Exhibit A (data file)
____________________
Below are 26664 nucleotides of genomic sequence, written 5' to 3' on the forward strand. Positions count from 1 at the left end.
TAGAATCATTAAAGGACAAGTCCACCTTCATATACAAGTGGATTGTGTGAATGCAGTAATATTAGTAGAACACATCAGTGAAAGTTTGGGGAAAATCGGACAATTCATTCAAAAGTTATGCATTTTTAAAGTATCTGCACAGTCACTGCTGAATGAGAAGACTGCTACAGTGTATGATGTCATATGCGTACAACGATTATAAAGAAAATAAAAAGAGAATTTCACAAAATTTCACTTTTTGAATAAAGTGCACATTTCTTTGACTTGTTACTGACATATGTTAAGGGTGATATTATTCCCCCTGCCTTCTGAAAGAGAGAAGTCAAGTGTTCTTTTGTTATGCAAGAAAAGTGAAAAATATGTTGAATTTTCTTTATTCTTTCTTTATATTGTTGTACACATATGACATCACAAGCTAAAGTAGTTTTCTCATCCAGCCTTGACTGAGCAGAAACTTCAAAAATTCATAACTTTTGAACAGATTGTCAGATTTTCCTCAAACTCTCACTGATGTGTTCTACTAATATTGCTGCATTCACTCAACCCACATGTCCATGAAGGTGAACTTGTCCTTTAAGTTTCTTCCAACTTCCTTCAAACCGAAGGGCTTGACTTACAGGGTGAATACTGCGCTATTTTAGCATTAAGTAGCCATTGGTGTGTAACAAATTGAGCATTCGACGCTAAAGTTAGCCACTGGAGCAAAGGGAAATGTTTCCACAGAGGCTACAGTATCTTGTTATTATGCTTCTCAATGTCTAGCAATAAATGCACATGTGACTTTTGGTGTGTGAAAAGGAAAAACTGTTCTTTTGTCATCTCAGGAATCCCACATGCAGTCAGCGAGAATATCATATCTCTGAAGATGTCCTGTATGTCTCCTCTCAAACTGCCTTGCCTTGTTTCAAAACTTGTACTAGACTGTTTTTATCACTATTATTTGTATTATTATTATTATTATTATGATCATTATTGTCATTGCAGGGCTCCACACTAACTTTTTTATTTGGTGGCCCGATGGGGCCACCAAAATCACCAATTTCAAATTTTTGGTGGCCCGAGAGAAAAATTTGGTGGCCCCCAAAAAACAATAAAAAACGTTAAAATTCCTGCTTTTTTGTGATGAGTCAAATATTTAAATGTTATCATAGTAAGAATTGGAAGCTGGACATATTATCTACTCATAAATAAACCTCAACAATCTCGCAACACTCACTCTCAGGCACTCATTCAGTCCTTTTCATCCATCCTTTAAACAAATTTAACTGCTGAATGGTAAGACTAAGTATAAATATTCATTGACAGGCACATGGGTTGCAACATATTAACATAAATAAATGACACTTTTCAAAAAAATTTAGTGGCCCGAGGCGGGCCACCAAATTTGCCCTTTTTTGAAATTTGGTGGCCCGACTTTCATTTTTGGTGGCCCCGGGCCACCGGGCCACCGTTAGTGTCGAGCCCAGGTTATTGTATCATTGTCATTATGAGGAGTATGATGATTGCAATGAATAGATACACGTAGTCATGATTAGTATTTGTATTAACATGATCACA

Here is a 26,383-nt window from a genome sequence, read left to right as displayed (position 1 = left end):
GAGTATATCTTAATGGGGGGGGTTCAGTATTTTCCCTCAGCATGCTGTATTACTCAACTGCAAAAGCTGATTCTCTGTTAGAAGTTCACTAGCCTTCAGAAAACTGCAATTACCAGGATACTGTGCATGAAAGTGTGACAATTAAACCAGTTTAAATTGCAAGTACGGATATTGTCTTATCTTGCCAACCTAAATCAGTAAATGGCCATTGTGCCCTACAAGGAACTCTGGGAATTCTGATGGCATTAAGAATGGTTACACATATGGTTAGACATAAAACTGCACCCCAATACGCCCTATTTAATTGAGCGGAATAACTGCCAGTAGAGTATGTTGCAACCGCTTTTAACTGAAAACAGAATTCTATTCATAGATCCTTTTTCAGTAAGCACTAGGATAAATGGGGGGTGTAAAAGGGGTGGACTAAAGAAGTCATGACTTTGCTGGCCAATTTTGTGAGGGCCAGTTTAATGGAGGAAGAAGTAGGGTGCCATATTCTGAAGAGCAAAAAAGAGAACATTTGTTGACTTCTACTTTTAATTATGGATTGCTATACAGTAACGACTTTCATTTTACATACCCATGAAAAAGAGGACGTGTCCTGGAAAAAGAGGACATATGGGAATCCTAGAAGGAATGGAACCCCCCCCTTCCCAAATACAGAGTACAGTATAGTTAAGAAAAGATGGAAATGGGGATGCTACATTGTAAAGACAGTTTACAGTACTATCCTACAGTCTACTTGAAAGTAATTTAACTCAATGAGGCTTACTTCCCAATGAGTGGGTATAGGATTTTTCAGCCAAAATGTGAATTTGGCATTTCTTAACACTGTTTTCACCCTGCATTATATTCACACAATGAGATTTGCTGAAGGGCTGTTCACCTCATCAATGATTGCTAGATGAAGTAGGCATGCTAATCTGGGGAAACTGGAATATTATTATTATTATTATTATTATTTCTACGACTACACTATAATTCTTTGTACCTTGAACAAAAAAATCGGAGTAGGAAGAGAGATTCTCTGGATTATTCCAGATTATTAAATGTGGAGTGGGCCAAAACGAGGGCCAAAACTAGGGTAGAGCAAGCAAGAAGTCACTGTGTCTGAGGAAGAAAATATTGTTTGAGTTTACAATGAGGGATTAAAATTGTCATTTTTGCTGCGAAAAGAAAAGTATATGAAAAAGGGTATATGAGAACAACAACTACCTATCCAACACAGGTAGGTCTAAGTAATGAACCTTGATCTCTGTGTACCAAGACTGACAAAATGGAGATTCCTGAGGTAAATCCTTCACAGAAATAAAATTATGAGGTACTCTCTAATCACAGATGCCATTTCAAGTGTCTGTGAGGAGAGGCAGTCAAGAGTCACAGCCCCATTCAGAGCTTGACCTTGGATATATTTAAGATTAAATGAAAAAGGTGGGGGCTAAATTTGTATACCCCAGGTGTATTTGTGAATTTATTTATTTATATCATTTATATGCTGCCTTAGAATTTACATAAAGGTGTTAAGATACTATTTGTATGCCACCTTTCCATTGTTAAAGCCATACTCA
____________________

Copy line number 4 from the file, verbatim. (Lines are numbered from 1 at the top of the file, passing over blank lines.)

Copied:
GAGTATATCTTAATGGGGGGGGTTCAGTATTTTCCCTCAGCATGCTGTATTACTCAACTGCAAAAGCTGATTCTCTGTTAGAAGTTCACTAGCCTTCAGAAAACTGCAATTACCAGGATACTGTGCATGAAAGTGTGACAATTAAACCAGTTTAAATTGCAAGTACGGATATTGTCTTATCTTGCCAACCTAAATCAGTAAATGGCCATTGTGCCCTACAAGGAACTCTGGGAATTCTGATGGCATTAAGAATGGTTACACATATGGTTAGACATAAAACTGCACCCCAATACGCCCTATTTAATTGAGCGGAATAACTGCCAGTAGAGTATGTTGCAACCGCTTTTAACTGAAAACAGAATTCTATTCATAGATCCTTTTTCAGTAAGCACTAGGATAAATGGGGGGTGTAAAAGGGGTGGACTAAAGAAGTCATGACTTTGCTGGCCAATTTTGTGAGGGCCAGTTTAATGGAGGAAGAAGTAGGGTGCCATATTCTGAAGAGCAAAAAAGAGAACATTTGTTGACTTCTACTTTTAATTATGGATTGCTATACAGTAACGACTTTCATTTTACATACCCATGAAAAAGAGGACGTGTCCTGGAAAAAGAGGACATATGGGAATCCTAGAAGGAATGGAACCCCCCCCTTCCCAAATACAGAGTACAGTATAGTTAAGAAAAGATGGAAATGGGGATGCTACATTGTAAAGACAGTTTACAGTACTATCCTACAGTCTACTTGAAAGTAATTTAACTCAATGAGGCTTACTTCCCAATGAGTGGGTATAGGATTTTTCAGCCAAAATGTGAATTTGGCATTTCTTAACACTGTTTTCACCCTGCATTATATTCACACAATGAGATTTGCTGAAGGGCTGTTCACCTCATCAATGATTGCTAGATGAAGTAGGCATGCTAATCTGGGGAAACTGGAATATTATTATTATTATTATTATTATTTCTACGACTACACTATAATTCTTTGTACCTTGAACAAAAAAATCGGAGTAGGAAGAGAGATTCTCTGGATTATTCCAGATTATTAAATGTGGAGTGGGCCAAAACGAGGGCCAAAACTAGGGTAGAGCAAGCAAGAAGTCACTGTGTCTGAGGAAGAAAATATTGTTTGAGTTTACAATGAGGGATTAAAATTGTCATTTTTGCTGCGAAAAGAAAAGTATATGAAAAAGGGTATATGAGAACAACAACTACCTATCCAACACAGGTAGGTCTAAGTAATGAACCTTGATCTCTGTGTACCAAGACTGACAAAATGGAGATTCCTGAGGTAAATCCTTCACAGAAATAAAATTATGAGGTACTCTCTAATCACAGATGCCATTTCAAGTGTCTGTGAGGAGAGGCAGTCAAGAGTCACAGCCCCATTCAGAGCTTGACCTTGGATATATTTAAGATTAAATGAAAAAGGTGGGGGCTAAATTTGTATACCCCAGGTGTATTTGTGAATTTATTTATTTATATCATTTATATGCTGCCTTAGAATTTACATAAAGGTGTTAAGATACTATTTGTATGCCACCTTTCCATTGTTAAAGCCATACTCA